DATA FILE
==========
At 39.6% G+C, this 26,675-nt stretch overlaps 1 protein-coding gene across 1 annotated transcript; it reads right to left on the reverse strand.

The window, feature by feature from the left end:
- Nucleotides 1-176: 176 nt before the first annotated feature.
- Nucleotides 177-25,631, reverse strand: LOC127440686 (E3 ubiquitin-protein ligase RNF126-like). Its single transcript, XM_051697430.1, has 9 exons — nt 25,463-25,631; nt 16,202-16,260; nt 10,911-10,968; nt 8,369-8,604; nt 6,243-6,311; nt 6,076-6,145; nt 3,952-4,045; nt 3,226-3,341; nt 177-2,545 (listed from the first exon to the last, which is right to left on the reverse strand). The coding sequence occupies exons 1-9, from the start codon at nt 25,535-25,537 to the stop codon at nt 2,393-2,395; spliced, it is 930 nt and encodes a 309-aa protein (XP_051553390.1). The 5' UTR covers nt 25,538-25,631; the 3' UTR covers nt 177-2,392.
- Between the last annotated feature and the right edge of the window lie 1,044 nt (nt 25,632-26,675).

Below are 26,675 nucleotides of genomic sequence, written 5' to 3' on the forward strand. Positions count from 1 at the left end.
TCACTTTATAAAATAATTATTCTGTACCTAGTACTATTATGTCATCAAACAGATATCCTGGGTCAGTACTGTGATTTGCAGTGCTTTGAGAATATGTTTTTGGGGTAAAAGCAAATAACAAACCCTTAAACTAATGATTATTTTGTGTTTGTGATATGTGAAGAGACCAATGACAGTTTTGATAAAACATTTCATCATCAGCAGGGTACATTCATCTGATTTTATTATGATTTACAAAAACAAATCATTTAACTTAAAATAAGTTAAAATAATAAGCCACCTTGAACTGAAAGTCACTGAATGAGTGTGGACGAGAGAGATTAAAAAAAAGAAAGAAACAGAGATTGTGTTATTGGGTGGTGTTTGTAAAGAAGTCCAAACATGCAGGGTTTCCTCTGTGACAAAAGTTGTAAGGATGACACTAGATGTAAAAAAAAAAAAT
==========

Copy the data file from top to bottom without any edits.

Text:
At 39.6% G+C, this 26,675-nt stretch overlaps 1 protein-coding gene across 1 annotated transcript; it reads right to left on the reverse strand.

The window, feature by feature from the left end:
- Nucleotides 1-176: 176 nt before the first annotated feature.
- Nucleotides 177-25,631, reverse strand: LOC127440686 (E3 ubiquitin-protein ligase RNF126-like). Its single transcript, XM_051697430.1, has 9 exons — nt 25,463-25,631; nt 16,202-16,260; nt 10,911-10,968; nt 8,369-8,604; nt 6,243-6,311; nt 6,076-6,145; nt 3,952-4,045; nt 3,226-3,341; nt 177-2,545 (listed from the first exon to the last, which is right to left on the reverse strand). The coding sequence occupies exons 1-9, from the start codon at nt 25,535-25,537 to the stop codon at nt 2,393-2,395; spliced, it is 930 nt and encodes a 309-aa protein (XP_051553390.1). The 5' UTR covers nt 25,538-25,631; the 3' UTR covers nt 177-2,392.
- Between the last annotated feature and the right edge of the window lie 1,044 nt (nt 25,632-26,675).

Below are 26,675 nucleotides of genomic sequence, written 5' to 3' on the forward strand. Positions count from 1 at the left end.
TCACTTTATAAAATAATTATTCTGTACCTAGTACTATTATGTCATCAAACAGATATCCTGGGTCAGTACTGTGATTTGCAGTGCTTTGAGAATATGTTTTTGGGGTAAAAGCAAATAACAAACCCTTAAACTAATGATTATTTTGTGTTTGTGATATGTGAAGAGACCAATGACAGTTTTGATAAAACATTTCATCATCAGCAGGGTACATTCATCTGATTTTATTATGATTTACAAAAACAAATCATTTAACTTAAAATAAGTTAAAATAATAAGCCACCTTGAACTGAAAGTCACTGAATGAGTGTGGACGAGAGAGATTAAAAAAAAGAAAGAAACAGAGATTGTGTTATTGGGTGGTGTTTGTAAAGAAGTCCAAACATGCAGGGTTTCCTCTGTGACAAAAGTTGTAAGGATGACACTAGATGTAAAAAAAAAAAAT